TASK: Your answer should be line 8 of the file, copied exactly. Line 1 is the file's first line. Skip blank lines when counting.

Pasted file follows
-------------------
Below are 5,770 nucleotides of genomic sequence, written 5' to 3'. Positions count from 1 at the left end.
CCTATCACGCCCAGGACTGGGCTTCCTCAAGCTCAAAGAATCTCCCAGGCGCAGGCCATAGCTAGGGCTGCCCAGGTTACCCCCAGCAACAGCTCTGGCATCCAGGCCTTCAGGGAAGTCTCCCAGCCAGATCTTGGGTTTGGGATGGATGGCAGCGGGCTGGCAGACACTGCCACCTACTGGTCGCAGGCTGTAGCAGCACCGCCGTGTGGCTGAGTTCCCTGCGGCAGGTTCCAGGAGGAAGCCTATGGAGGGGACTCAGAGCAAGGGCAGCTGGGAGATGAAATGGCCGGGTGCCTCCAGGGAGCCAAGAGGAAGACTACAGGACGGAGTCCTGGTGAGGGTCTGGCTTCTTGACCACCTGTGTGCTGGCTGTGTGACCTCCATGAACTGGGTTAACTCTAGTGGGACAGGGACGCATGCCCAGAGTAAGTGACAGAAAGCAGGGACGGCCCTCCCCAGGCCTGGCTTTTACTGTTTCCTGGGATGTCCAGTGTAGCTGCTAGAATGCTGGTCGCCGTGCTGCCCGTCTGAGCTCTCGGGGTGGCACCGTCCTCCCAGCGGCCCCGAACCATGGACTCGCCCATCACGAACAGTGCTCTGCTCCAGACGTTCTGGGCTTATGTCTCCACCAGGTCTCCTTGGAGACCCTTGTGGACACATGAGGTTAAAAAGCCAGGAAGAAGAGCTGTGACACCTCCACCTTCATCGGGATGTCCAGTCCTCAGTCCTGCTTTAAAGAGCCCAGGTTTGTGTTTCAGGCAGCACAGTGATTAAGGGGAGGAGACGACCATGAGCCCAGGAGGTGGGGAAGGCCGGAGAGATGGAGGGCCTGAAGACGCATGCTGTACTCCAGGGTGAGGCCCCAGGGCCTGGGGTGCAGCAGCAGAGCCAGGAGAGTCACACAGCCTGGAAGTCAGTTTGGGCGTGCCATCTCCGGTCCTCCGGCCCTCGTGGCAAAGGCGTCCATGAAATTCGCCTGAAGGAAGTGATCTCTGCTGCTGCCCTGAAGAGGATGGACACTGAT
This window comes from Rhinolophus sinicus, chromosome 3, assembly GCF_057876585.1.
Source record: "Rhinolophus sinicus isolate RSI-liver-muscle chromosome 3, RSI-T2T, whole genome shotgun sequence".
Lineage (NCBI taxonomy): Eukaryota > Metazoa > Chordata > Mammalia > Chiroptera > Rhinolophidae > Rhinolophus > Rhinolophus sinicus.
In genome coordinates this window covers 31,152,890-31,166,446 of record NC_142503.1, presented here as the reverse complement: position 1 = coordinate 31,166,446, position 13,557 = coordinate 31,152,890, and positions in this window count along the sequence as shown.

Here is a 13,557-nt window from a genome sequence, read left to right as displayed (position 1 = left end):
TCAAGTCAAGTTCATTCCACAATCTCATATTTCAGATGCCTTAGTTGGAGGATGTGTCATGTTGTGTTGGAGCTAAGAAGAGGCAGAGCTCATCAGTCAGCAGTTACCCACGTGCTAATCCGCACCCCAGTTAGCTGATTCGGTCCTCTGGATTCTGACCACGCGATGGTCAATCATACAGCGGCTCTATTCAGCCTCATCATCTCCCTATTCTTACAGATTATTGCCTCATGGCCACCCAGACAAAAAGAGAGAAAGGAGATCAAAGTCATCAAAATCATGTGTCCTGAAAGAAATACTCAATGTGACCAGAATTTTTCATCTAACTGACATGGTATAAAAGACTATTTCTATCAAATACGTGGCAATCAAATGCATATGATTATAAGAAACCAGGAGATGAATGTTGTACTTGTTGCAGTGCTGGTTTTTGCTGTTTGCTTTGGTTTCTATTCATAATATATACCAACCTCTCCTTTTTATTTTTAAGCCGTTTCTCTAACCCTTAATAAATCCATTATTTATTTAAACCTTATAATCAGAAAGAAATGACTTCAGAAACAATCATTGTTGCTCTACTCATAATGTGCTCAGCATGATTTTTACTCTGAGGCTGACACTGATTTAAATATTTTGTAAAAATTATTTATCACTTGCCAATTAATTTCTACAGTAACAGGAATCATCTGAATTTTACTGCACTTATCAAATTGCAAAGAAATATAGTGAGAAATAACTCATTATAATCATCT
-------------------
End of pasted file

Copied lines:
TCAAGTCAAGTTCATTCCACAATCTCATATTTCAGATGCCTTAGTTGGAGGATGTGTCATGTTGTGTTGGAGCTAAGAAGAGGCAGAGCTCATCAGTCAGCAGTTACCCACGTGCTAATCCGCACCCCAGTTAGCTGATTCGGTCCTCTGGATTCTGACCACGCGATGGTCAATCATACAGCGGCTCTATTCAGCCTCATCATCTCCCTATTCTTACAGATTATTGCCTCATGGCCACCCAGACAAAAAGAGAGAAAGGAGATCAAAGTCATCAAAATCATGTGTCCTGAAAGAAATACTCAATGTGACCAGAATTTTTCATCTAACTGACATGGTATAAAAGACTATTTCTATCAAATACGTGGCAATCAAATGCATATGATTATAAGAAACCAGGAGATGAATGTTGTACTTGTTGCAGTGCTGGTTTTTGCTGTTTGCTTTGGTTTCTATTCATAATATATACCAACCTCTCCTTTTTATTTTTAAGCCGTTTCTCTAACCCTTAATAAATCCATTATTTATTTAAACCTTATAATCAGAAAGAAATGACTTCAGAAACAATCATTGTTGCTCTACTCATAATGTGCTCAGCATGATTTTTACTCTGAGGCTGACACTGATTTAAATATTTTGTAAAAATTATTTATCACTTGCCAATTAATTTCTACAGTAACAGGAATCATCTGAATTTTACTGCACTTATCAAATTGCAAAGAAATATAGTGAGAAATAACTCATTATAATCATCT